Her biography is a ready-made storyline for a movie (Hollywood, do you hear me?). In the end, how many of us are poor workers who make an acting career in Hollywood, who then become photographers who later turn into full-time communist activists? Meet Tina Modotti, a photographer made revolutionary, and don’t forget her name.
Phase 0: At the spinning mill
Tina Modotti was born Assunta Adelaide Luigia Modotti on the 17th August 1896. Her mother a seamstress, her father a machinist, the Modotti family struggled to make ends meet. When Tina was two, they moved to Austria looking for a better fate, but in 1905 they returned to Italy. Little Tina had to catch up at school and learn Italian from scratch. She was successful but before she turned ten, her father emigrated to San Francisco to support the ever-growing family with American dollars. But in the meantime, Tina and her older sister had to earn the daily bread, so they went to the textile factory. She saw her younger brothers and sisters suffer, an experience which marked her for life.
Phase 1: The emigrant
She hadn’t yet turned 18 when she embarked on an almost month-long journey across the Atlantic. Traveling alone, Tina was in fact part of the much bigger community of thousands of Italians who in 1913 decided to search for a better future in the United States. Her father and her older sister (who had left three years prior) welcomed her in the Italian district (Little Italy) of San Franciso. She joined her sister at the spinning mill again, but her beauty attracted the attention of her employers. They chose her to model for their shop with their latest designs – her career began.
Phase 2: The actress
She began acting with the local Italian theatre and by 1918 she was a recognized star who attracted the attention of D.W. Griffith (the director of the famous Birth of a Nation). In October, Tina moved to Hollywood with her partner, poet and painter Roubaix de l’Abrie Richey known as Robo, to star in silent films (check her account on IMDb).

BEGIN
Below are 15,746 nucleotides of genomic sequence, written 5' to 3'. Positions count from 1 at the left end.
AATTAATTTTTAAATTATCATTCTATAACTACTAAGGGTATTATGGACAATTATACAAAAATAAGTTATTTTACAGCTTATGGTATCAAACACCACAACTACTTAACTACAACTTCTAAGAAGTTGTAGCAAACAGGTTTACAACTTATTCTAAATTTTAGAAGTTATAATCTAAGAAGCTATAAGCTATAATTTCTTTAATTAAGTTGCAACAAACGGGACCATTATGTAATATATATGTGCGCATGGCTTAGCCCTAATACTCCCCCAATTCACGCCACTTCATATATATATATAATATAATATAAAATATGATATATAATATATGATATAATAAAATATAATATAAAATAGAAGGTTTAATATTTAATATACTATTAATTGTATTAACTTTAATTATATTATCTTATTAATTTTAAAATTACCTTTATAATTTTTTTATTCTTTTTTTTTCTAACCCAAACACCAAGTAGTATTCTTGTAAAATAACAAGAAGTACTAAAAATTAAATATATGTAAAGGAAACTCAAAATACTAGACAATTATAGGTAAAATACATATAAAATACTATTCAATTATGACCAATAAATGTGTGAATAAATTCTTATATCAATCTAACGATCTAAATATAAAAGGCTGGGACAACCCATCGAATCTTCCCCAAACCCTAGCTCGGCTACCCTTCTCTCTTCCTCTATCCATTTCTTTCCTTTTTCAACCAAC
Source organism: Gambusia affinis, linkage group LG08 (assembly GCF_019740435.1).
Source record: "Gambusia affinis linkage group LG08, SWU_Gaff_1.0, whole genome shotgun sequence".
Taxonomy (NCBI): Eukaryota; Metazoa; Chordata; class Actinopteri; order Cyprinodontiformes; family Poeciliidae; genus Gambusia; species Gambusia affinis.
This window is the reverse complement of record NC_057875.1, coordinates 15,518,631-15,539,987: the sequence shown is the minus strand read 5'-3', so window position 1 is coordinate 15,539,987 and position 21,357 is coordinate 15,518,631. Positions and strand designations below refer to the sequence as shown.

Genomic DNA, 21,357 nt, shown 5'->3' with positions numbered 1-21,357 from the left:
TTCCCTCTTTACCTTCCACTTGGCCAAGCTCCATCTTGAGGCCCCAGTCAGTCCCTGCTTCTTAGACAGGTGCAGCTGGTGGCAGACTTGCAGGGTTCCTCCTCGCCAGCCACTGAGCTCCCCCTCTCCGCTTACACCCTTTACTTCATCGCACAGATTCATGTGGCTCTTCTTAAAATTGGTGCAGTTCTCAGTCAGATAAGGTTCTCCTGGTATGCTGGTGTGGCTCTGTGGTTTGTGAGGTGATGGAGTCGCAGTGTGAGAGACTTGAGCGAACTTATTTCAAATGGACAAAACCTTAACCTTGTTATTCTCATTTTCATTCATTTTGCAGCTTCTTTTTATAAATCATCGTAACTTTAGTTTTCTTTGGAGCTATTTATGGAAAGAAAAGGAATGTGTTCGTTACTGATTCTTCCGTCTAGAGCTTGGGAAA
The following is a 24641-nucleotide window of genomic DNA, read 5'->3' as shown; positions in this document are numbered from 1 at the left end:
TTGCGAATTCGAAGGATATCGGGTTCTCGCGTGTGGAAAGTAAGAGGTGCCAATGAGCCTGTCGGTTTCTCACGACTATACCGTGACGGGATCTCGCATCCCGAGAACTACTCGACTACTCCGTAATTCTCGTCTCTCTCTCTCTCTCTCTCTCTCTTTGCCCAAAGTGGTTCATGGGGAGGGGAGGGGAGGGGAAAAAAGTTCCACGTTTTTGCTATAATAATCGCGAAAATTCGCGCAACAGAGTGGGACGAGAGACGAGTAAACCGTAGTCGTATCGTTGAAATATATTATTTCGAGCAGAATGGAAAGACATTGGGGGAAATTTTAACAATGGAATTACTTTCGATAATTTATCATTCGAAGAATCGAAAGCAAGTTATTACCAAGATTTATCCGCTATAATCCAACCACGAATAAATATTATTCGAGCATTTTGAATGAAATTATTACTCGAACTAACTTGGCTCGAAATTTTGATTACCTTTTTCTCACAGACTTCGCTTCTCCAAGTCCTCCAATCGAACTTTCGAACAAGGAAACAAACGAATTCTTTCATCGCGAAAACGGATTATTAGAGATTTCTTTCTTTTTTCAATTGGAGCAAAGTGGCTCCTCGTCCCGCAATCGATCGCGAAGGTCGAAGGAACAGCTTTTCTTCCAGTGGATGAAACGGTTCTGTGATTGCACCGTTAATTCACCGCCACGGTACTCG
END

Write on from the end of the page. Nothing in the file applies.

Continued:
Phase 3: the muse
The couple quickly became engrained in the bohemian circles of Hollywood. They befriended many artists but the most influential one for Tina Modotti was Edward Weston, who first had become a friend of Robo’s in 1920. Yet later, it was Tina who spent hours with Weston, as he taught her how to take photographs. A great love story began – both with the camera and with Weston.
Phase 4: The photographer
Robo’s friend Ricardo Gómez Robelo became the head of Mexico’s Ministry of Education’s Fine Arts Department in 1921 and subsequently promised Robo a job and a studio in the country. Robo left in December while Tina, already romantically involved with Weston, was meant to join him in February. She didn’t make it on time – Robo died of smallpox. She was not alone for long, however, as she joined the Mexican Muralists movement and befriended David Alfaro Siqueiros, Diego Rivera, Clemente Orozco, and Xavier Guerrero, becoming their photographer of choice. Her photographs were featured by the magazine El Machete, co-founded by Rivera. Moreover, Weston joined her soon after, and together they opened a photography studio. Weston photographed landscapes, and Modotti, people.
Phase 5: The Communist
Do you remember how Tina Modotti was moved by her younger siblings’ suffering? Her sensitivity to social issues found an outlet in a growing political consciousness in Mexico. The camera accompanied her across the country, becoming her “prosthetic extension” (Braidotti, 2013), which allowed her to make a statement about injustice and poverty reigning in Mexico. In 1929 she mounted an exhibition which was advertised as “The First Revolutionary Photographic Exhibition In Mexico”. Moreover, in 1925, she joined a Communist organization – International Red Aid – and met the leaders of the Mexican Communist Party (with whom she eventually had love affairs as Weston returned to California. They were Xavier Guerrero, Julio Antonio Mella, and Vittorio Vidali). She became a member of the party in 1927.
Phase 6: Maria
Her extensive political activism and bohemian lifestyle earned her enemies. When on January 10, 1929, Julio Antonio Mella was assassinated, and shortly thereafter an assassination attempt was made on the Mexican President Pascual Ortiz Rubio, the press suspected Modotti as the perpetrator. Called “the fierce and bloody Tina Modotti”, she was expelled from the country in 1930. First, she moved to Weimar Berlin, then, after the rise to power of Hitler, she moved to Moscow, Warsaw, Paris, and Madrid, always finding friends among Communist circles. From 1936 she participated in the Spanish Civil War using the pseudonym Maria. She stayed in Spain until the collapse of the Republican government in 1939, when she returned to Mexico. In 1942 she died in a taxi from heart failure which many described as suspicious. Diego Rivera believed that it was her lover Vittorio Vidali who orchestrated her death because Tina Modotti ‘knew too much’.
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